Unpacking My Net Worth

Net worth is commonly used as a measure of wealth. It is simple to calculate (assets minus liabilties) and the notion that you want it to grow is readily apparent to most people. The wide range of net worth amongst people with similar incomes also shines a direct light onto the fact that a high income is not wealth.

I have tracked my financial life in an Excel-based budget and planning workbook for >15 years now. There are a lot of interesting lessons in that data. Today I will start to unpack my net worth growth and share some insights from it. Plus, who doesn’t like a little financial voyeurism?

How to Calculate Your Net Worth

The net worth calculation seems pretty simple. Assets minus liabilities. However, what to count as an asset or a liability is not always so clear. What I use in the calculation is tailored to what I am using the net worth calculation for.

What is an asset?

A financial asset is something that has monetary value. That value could be released by selling it – like jewelry, hockey cards, a recreational vehicle, or personal use real estate. An asset’s value could be in its future income potential. For example, a service-based business. Many assets overlap, like the car that you could sell, but also need to be able to work and earn money.

Another approach is to say that an asset is something that makes you more money than it costs. That concept is valuable when deciding how to spend your money. Buy assets that make money. However, with net worth calculation that approach is not used directly. A passive income stream has value as an asset, but it is tougher to assign a dollar value to.

What assets do I use for calculating net worth?

When I consider assets for the calculation of net worth, I only consider the big things that I would be willing to sell to unlock the money. For example, I would only count the equity in my house if I were willing to sell it and downsize or rent. I could use the equity for a loan to access the money, but that comes at an extra ongoing interest cost. I also don’t bother with vehicles. Not only do I need or want them, but they also depreciate quickly. Various chattels (eg. jewelry, collectibles, or tools/equipment) are hard to accurately value or sell – so I ignore those too.

net worth formula

That not only simplifies the net worth calculation for me, but it also suits my purpose. My main purpose in tracking net worth is to see that I am building assets that are liquid and accessible. For example, stocks, bonds, ETFs, or other funds. Investment real estate is less liquid, but could still be sold in a reasonable timeframe. I would only count a business if it were marketable to sell, and I was willing to do that.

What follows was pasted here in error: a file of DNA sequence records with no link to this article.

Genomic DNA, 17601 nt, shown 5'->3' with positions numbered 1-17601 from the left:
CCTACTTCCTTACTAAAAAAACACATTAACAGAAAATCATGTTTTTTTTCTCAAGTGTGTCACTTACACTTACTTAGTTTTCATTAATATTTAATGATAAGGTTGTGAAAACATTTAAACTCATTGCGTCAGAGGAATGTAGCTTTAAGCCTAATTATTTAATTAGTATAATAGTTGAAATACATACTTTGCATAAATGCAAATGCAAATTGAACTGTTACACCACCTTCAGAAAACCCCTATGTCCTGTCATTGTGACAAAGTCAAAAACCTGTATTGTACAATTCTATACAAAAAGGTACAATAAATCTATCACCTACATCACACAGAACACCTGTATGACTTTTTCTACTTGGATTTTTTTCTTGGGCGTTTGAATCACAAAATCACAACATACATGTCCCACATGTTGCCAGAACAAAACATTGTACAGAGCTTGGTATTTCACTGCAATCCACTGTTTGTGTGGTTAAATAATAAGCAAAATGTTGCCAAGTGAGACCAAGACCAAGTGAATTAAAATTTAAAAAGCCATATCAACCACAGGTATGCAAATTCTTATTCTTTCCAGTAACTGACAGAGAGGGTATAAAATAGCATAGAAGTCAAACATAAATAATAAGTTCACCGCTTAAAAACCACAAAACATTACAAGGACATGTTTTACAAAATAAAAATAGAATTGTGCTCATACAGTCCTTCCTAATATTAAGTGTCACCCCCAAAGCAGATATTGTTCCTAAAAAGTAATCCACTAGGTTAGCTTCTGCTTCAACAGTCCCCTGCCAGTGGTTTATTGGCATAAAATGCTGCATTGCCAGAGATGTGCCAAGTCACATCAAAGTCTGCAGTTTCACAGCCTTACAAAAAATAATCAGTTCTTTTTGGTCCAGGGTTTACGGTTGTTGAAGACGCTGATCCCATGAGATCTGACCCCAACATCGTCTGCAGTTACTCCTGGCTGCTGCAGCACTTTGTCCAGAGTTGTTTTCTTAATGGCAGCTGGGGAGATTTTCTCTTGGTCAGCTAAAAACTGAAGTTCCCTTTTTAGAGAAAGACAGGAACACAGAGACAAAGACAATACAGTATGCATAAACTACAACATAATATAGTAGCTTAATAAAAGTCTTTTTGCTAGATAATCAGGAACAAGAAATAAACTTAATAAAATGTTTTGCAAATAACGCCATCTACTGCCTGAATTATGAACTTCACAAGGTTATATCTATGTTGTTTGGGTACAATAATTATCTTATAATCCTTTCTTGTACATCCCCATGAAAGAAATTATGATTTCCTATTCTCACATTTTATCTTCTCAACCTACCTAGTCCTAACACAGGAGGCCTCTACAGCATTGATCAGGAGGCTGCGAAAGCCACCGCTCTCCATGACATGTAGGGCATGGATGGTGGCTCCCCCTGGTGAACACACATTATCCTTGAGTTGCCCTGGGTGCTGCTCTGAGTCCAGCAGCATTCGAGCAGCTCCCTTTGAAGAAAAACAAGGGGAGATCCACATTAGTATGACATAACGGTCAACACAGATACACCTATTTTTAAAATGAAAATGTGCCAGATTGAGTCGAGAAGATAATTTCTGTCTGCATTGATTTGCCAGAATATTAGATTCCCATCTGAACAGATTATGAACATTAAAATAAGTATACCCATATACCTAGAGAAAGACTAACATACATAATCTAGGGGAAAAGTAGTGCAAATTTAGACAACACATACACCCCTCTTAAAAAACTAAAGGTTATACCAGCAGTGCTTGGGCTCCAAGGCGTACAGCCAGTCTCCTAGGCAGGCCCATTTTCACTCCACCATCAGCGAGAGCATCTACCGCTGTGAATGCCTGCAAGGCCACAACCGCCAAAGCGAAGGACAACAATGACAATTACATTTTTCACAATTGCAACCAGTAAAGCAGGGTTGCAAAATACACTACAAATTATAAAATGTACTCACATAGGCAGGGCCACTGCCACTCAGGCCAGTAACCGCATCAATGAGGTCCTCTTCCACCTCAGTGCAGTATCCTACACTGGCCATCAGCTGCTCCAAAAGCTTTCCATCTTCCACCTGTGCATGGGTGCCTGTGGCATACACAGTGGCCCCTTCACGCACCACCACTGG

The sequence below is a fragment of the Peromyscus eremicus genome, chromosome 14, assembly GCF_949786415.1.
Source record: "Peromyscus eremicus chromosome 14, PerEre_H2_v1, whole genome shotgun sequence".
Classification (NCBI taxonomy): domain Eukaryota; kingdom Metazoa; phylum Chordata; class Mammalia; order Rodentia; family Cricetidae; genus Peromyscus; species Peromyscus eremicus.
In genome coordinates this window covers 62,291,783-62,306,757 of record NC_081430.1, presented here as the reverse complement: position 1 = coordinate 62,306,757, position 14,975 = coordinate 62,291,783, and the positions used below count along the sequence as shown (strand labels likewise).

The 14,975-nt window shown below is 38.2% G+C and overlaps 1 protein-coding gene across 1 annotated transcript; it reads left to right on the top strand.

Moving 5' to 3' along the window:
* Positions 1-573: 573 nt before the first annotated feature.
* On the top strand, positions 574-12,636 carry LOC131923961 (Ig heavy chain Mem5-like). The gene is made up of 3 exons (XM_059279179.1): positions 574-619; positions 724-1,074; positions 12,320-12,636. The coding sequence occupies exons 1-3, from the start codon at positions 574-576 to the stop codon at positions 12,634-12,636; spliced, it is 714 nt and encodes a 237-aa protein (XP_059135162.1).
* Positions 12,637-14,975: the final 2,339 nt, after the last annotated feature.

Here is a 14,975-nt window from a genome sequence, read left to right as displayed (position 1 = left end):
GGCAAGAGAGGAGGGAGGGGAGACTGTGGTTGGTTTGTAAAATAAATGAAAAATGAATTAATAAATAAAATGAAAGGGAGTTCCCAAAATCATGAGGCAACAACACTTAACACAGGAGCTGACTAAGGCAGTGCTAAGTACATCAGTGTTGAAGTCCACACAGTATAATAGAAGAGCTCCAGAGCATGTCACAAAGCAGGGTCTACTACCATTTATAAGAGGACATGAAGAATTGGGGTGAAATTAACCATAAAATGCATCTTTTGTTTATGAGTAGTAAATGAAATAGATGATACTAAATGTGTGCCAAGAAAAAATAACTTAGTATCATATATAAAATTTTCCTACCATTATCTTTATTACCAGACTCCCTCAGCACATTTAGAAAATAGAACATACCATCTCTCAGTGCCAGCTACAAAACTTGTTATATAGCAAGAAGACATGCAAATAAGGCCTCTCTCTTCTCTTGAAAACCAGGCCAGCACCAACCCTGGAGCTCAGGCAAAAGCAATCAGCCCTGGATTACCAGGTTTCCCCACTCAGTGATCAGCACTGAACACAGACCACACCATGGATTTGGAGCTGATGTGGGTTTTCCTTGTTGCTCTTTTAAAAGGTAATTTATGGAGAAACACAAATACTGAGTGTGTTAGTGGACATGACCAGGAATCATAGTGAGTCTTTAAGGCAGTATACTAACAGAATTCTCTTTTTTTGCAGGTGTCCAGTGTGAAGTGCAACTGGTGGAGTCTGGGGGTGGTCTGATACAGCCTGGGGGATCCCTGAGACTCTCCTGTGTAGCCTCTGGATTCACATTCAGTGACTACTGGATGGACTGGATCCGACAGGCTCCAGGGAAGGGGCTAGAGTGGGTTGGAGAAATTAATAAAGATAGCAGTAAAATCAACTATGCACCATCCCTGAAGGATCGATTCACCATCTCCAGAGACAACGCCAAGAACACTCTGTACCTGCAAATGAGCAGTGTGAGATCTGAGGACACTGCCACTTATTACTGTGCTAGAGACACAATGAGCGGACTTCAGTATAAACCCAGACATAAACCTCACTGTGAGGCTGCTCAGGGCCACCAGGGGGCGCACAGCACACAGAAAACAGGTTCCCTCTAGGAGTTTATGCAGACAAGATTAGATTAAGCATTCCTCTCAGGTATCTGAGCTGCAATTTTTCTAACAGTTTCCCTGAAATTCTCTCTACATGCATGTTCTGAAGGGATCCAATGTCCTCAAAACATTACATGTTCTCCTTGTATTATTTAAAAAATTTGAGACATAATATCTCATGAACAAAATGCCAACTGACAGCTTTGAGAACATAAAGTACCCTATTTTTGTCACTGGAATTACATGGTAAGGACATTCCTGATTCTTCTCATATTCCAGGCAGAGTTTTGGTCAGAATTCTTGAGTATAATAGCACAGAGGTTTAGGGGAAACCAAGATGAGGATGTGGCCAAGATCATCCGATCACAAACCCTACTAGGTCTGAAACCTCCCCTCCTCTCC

I also discount the transaction cost required to sell from the value. For stocks or ETFs the transaction costs are like pocket lint, but the brokerage fees to sell real estate or a business are substantial and embedded as part of the investment.

This limited view makes for a short, easy, practical calculation.

What liabilities do I use for calculating my net worth?

For calculating net worth, liabilities are costs that you would incur to unlock the value of your assets. You must pay off debt attached to a physical asset before selling it. I already embed the transaction costs (like realtor fees) when considering physical asset value, but they are technically a liability. All other outstanding debt counts as a liability. It is logically spent future income, and I must earn that income at some point. There would also be a tax cost to selling most investments. However, that quickly gets more complicated and isn’t necessary for what I consider to be the main utility of tracking net worth. How it changes over time.

Growth of My Net Worth Over Time

Now, that I have bored you with the how to, let’s jump into the click-baity part of the post. Here is how my net worth has changed over the past couple of decades. Like most students, I started out with a negative net worth as I built up my human capital. Through a wise marriage decision and moonlighting, we brought ourselves up to neutral by the time I finished fellowship.

Towards the end of fellowship and for the first 5 years of practice, we had a couple of kids, and paid down the mortgage on our modest house. It was about ten years after graduating medical school that my net worth really took off.

growing wealth investing

The Full Monty

I am sure many of you are now going, “What a rip-off. I wanted to see the Full Monty!” That brings me to net worth pitfall number #1. Locker room comparison. The main value of net worth is to see how yours changes over time. What makes it grow and what makes it shrink? How is that tracking for you to achieve your goals? Not mine is bigger than yours.

In fact, external comparison is one of the ways that we undermine our happiness, even as we achieve greater financial success. Knowing your values and goals as the start point, and using your financial power as a tool to further them, keeps money in its proper place. You need to rip out your banjo solo instead of worrying about the orchestra.